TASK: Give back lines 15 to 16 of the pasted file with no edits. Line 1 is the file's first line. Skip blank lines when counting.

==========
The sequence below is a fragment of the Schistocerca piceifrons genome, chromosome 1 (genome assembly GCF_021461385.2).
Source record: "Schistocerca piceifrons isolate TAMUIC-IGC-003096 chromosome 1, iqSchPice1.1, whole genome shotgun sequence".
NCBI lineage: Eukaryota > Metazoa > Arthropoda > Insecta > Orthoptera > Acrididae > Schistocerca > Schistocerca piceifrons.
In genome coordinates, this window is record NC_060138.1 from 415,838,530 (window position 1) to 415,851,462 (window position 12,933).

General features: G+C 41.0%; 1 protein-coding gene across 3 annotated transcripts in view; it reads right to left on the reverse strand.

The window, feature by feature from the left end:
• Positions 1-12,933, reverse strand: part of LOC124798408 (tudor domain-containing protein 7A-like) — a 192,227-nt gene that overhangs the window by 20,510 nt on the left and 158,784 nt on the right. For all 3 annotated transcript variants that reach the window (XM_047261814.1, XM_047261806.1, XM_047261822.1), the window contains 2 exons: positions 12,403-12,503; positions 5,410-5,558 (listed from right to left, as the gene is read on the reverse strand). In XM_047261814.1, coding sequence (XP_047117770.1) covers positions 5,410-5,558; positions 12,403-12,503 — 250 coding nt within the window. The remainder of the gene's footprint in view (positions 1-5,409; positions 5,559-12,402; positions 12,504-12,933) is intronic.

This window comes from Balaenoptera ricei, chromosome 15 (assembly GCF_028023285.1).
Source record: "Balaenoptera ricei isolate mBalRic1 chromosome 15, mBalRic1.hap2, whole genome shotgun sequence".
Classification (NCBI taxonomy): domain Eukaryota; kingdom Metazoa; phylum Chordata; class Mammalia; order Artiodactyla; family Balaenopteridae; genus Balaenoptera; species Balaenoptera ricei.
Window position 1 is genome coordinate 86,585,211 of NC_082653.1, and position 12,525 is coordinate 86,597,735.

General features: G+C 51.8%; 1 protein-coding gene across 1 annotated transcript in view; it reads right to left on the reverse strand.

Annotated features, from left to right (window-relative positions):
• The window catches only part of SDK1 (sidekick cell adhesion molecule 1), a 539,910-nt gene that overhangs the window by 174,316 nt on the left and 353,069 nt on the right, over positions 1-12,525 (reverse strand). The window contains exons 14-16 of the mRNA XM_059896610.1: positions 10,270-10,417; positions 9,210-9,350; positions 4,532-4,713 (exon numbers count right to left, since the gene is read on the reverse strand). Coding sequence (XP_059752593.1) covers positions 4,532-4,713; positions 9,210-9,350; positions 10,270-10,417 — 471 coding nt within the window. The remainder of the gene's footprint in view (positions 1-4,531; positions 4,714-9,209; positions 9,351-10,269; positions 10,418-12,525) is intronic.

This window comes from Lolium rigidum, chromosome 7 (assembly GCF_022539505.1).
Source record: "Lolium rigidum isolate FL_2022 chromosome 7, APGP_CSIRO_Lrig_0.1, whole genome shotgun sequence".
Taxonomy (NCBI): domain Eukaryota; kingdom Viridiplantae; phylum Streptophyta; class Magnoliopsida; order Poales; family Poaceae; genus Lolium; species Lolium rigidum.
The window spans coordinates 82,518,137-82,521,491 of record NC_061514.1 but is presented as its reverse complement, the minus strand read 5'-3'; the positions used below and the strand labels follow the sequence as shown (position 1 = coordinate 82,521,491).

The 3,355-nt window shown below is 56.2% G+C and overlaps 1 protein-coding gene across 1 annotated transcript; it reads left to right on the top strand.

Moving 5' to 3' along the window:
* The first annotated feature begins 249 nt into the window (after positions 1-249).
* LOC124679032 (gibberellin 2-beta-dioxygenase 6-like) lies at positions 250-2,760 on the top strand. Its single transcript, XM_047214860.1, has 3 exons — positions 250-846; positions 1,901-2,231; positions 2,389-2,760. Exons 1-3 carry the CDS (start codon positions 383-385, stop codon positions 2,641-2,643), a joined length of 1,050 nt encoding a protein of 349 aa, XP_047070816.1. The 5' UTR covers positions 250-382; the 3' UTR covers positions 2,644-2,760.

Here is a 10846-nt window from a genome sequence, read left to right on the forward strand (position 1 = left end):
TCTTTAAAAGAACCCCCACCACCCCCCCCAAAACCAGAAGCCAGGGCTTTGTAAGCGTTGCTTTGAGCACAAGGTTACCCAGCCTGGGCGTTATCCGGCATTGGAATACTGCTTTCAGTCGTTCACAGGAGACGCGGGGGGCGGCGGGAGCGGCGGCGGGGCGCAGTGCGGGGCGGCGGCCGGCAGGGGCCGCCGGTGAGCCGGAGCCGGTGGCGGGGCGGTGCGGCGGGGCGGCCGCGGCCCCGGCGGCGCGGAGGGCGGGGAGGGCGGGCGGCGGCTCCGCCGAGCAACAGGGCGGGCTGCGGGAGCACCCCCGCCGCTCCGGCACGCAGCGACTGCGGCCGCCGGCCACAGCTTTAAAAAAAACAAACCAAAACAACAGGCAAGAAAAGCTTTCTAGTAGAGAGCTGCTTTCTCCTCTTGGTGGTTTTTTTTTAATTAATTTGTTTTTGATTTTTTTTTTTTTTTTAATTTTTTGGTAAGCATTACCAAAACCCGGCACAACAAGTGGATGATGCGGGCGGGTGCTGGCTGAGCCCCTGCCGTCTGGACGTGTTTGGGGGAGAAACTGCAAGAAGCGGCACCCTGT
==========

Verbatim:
This window comes from Lolium rigidum, chromosome 7 (assembly GCF_022539505.1).
Source record: "Lolium rigidum isolate FL_2022 chromosome 7, APGP_CSIRO_Lrig_0.1, whole genome shotgun sequence".